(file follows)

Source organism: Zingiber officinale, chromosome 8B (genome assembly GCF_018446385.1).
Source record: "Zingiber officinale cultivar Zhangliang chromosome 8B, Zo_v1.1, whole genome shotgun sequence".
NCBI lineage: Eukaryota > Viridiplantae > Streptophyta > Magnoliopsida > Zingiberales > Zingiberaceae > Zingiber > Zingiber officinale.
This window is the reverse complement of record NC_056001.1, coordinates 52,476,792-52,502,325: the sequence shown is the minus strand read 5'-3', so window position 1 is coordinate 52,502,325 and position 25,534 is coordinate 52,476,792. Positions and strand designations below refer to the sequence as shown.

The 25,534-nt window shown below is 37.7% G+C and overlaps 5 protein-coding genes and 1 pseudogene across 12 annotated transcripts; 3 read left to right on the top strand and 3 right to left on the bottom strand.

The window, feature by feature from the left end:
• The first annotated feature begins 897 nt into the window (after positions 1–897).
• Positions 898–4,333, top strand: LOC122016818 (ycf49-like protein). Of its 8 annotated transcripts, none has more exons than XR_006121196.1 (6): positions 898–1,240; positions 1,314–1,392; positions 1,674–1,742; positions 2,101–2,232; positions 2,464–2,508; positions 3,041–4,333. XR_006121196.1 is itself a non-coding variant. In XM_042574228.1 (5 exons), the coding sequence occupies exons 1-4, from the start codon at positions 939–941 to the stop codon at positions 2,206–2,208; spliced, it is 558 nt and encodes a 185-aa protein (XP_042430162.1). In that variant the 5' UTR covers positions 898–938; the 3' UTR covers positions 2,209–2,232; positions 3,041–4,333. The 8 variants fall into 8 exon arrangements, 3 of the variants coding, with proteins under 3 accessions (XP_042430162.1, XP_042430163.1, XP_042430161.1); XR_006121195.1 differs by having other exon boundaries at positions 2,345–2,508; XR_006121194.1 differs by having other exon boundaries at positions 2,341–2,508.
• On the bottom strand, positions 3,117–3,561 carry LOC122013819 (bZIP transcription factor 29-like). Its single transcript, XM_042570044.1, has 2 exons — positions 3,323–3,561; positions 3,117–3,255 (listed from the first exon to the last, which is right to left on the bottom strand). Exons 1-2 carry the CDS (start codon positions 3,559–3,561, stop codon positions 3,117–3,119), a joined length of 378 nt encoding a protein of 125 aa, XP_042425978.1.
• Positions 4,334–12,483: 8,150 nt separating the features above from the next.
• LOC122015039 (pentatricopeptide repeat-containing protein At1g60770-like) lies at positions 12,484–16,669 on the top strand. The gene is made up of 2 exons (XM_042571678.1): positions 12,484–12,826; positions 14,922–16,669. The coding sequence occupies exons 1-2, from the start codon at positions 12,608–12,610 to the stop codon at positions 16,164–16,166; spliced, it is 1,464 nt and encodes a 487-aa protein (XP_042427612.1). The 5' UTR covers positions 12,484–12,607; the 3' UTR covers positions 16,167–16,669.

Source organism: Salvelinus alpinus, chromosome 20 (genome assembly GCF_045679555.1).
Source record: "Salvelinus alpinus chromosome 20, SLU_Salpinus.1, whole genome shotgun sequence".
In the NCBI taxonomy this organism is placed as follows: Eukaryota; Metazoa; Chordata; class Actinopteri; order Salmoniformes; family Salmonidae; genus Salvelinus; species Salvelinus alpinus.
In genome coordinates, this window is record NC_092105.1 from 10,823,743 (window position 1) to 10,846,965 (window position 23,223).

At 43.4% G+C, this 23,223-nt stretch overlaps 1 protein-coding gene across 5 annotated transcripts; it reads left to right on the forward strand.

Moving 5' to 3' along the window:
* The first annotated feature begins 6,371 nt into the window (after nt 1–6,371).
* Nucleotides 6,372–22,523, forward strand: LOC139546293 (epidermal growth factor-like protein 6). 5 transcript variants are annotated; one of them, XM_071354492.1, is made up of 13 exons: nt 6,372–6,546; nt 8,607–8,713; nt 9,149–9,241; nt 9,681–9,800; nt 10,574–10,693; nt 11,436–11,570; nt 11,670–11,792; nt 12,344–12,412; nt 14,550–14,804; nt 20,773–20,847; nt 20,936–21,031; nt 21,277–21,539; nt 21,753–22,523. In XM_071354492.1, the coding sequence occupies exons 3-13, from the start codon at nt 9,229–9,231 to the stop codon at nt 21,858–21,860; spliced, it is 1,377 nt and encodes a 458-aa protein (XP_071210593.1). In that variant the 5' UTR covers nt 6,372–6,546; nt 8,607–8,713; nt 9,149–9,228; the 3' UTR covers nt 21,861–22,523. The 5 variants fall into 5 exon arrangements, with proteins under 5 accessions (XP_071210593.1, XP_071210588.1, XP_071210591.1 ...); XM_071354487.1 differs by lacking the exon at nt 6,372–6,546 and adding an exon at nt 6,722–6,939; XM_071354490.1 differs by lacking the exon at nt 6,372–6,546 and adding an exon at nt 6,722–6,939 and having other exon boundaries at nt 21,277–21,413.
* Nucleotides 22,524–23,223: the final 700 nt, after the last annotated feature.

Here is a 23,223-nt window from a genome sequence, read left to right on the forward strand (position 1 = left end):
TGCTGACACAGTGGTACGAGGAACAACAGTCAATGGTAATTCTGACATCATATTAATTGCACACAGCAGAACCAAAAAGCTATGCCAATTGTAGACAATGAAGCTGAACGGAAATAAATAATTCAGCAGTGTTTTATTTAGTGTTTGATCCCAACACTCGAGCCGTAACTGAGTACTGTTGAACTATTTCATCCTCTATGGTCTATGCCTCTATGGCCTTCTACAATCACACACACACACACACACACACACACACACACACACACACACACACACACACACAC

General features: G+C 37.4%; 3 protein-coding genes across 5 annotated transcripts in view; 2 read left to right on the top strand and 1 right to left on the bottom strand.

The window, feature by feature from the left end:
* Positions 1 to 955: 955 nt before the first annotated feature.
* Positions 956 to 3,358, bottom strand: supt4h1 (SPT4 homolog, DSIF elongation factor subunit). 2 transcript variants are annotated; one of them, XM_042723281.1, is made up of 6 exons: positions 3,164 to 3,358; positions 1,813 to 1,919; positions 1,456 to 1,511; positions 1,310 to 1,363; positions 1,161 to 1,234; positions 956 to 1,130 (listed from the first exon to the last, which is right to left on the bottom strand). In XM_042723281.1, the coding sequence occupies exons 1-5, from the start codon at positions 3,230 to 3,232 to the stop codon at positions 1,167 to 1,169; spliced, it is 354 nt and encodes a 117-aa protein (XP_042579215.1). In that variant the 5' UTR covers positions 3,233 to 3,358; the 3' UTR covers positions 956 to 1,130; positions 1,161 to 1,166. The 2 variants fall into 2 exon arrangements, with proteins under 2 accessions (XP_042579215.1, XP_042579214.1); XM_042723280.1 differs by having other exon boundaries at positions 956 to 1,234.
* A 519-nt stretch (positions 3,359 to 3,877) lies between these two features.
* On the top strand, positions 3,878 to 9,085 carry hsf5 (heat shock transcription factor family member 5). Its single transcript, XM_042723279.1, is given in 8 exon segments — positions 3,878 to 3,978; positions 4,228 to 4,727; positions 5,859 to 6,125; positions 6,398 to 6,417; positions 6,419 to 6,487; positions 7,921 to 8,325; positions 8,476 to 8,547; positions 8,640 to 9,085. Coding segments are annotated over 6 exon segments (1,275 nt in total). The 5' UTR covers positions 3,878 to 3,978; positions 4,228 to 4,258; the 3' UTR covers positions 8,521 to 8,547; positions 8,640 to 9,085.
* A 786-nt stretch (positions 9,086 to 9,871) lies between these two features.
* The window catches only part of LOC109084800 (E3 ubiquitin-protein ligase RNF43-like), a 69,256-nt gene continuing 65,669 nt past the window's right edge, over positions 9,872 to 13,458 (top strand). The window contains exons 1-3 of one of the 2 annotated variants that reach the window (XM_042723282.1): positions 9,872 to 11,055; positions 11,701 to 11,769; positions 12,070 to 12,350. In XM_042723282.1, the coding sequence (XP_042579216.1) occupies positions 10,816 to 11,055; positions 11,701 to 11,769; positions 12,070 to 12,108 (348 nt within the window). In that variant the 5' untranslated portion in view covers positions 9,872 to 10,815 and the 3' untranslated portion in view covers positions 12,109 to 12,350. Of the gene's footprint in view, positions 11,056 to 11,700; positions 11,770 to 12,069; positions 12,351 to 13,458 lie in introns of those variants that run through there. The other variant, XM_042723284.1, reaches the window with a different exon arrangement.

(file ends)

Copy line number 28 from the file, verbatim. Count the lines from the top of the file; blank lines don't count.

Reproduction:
* On the top strand, positions 3,878 to 9,085 carry hsf5 (heat shock transcription factor family member 5). Its single transcript, XM_042723279.1, is given in 8 exon segments — positions 3,878 to 3,978; positions 4,228 to 4,727; positions 5,859 to 6,125; positions 6,398 to 6,417; positions 6,419 to 6,487; positions 7,921 to 8,325; positions 8,476 to 8,547; positions 8,640 to 9,085. Coding segments are annotated over 6 exon segments (1,275 nt in total). The 5' UTR covers positions 3,878 to 3,978; positions 4,228 to 4,258; the 3' UTR covers positions 8,521 to 8,547; positions 8,640 to 9,085.